Monthly Archives: October 2013

Blessed John Paul II: Teacher, Hero, Saint

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I am thinking today of our former Holy Father on his memorial. He was an inspiration to me as I converted. Earlier I described my conversion story, but what I didn’t mention then was that during my “searching” period in Italy, I actually saw Pope John Paul II. I was on one of my weekend jaunts to Rome, when I happened upon a very large crowd in St. Peter’s Square. After a bit I figured out that the Pope was speaking right there in the square! I couldn’t get close – he was barely a white speck to me – but he was a discernable white speck, even in the 35mm photograph I took and still have today.

To many in the world, I fear that John Paul II was just another historical figure, akin to a politician, one of those characters of the cold war who are only interesting because of the times they lived in. I fear they think the Church is canonizing him just because he was Pope, and that maybe they canonize anybody that was Pope. He was so much more.

He was a teacher. His books are marvelously accessible, and he broke such important theological ground, both in his work as a bishop and cardinal, particularly with respect to Vatican II, and as the Holy Father. He gave us a much more profound understanding of human sexuality, of our roles as male and female, and especially of the family.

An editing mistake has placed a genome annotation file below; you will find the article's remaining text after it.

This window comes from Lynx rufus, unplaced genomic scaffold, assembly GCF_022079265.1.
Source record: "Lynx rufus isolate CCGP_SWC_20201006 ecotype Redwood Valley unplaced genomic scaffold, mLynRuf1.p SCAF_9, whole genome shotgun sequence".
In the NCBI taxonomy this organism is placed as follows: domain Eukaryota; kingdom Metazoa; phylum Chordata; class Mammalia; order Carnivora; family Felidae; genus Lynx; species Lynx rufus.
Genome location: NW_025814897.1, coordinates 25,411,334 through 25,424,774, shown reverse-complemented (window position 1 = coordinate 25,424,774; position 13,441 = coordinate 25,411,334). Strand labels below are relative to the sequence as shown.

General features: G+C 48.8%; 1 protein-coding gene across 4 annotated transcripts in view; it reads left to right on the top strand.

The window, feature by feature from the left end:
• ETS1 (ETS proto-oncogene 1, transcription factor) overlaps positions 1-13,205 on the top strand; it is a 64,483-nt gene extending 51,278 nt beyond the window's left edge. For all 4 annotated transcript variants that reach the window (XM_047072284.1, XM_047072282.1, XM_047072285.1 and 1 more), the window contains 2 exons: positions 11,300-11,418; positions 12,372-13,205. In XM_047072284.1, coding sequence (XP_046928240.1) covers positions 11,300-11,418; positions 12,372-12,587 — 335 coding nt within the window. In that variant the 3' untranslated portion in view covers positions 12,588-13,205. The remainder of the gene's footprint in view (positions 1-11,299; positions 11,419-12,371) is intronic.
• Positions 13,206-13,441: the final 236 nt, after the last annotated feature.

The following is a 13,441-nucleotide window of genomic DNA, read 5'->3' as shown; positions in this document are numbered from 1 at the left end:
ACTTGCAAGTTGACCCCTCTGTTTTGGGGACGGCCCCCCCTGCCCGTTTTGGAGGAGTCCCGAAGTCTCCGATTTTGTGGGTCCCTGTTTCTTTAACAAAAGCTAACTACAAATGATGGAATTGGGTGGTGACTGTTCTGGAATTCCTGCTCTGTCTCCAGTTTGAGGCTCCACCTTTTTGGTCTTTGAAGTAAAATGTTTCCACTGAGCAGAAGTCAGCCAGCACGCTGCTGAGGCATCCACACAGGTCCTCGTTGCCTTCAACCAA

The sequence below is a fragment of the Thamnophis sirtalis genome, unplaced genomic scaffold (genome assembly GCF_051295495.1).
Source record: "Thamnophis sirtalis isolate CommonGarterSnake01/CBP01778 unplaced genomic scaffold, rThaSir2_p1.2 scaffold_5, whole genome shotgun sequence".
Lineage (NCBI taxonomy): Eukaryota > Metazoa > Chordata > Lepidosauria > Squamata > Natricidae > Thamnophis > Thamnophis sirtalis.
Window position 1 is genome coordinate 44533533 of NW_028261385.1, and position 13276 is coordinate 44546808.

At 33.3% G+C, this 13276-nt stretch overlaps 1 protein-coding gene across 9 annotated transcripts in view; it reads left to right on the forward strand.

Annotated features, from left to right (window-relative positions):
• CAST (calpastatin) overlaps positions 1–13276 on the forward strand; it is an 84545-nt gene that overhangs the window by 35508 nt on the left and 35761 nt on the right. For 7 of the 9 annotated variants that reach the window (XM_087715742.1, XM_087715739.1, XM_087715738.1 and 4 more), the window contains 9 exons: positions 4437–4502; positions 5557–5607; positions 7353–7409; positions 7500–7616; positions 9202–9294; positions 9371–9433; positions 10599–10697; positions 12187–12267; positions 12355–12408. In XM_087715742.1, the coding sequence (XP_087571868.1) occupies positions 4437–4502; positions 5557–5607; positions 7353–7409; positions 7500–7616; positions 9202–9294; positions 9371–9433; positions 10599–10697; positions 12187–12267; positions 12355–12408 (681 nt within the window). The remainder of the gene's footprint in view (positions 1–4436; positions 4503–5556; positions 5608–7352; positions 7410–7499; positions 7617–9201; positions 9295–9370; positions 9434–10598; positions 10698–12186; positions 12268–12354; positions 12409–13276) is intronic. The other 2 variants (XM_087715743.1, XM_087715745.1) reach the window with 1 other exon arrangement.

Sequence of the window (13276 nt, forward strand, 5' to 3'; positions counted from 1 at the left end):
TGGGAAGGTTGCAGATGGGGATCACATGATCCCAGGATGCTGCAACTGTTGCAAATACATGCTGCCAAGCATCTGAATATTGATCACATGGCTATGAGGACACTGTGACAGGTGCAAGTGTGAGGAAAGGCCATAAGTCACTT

He was a hero. This is a man who became a priest durin the Nazi occupation of Poland, a bishop during the communist regime. He risked his life on a daily basis to bring the faith to others. And once he had the world stage, he made the boldest statement of all. He could have stayed safely in the Vatican, out of controversy and out of harms way. But he went to Poland – almost forced himself there against the wishes of the communists. And he took them to task on their own turf. He gave the people of Poland – and the people of all Eastern Europe – a voice, and he was one of the great catalysts for the miraculous changes that seemed to take place overnight.

He was a Saint, no doubt about it. He met with and forgave the man who tried, and almost succeeded, to kill him. He suffered at the end of his life, in a very public way, showing the world that old age, that the slow decay of disease cannot and does not take away an ounce of a person’s humanity or value, and he stayed at his post until the most painful end.

I am so lucky to have lived during the lifetime of such a man. If only some fraction of his holiness might rub off on me I would be assured of finding my way to the feet of our Lord when my time comes.

Blessed John Paul II, pray for us!

Consecration of the World to the Immaculate Heart of Mary

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My wife and I were moved today to read of the Holy Father’s consecration of the world to the Immaculate Heart of Mary. According to Vatican Radio, over 100,000 people were in St. Peter’s Square to witness the consecration.

This was a renewal of the consecration originally performed by Pope John Paul II in 1981, in absentia due to his hospitalization due to the assassination attempt, and again in 1984. This was the consecration asked for by Our Lady during the Fatima apparitions early in the 20th century. It occurred in front of the statue of Our Lady of Fatima, which was visiting the Vatican.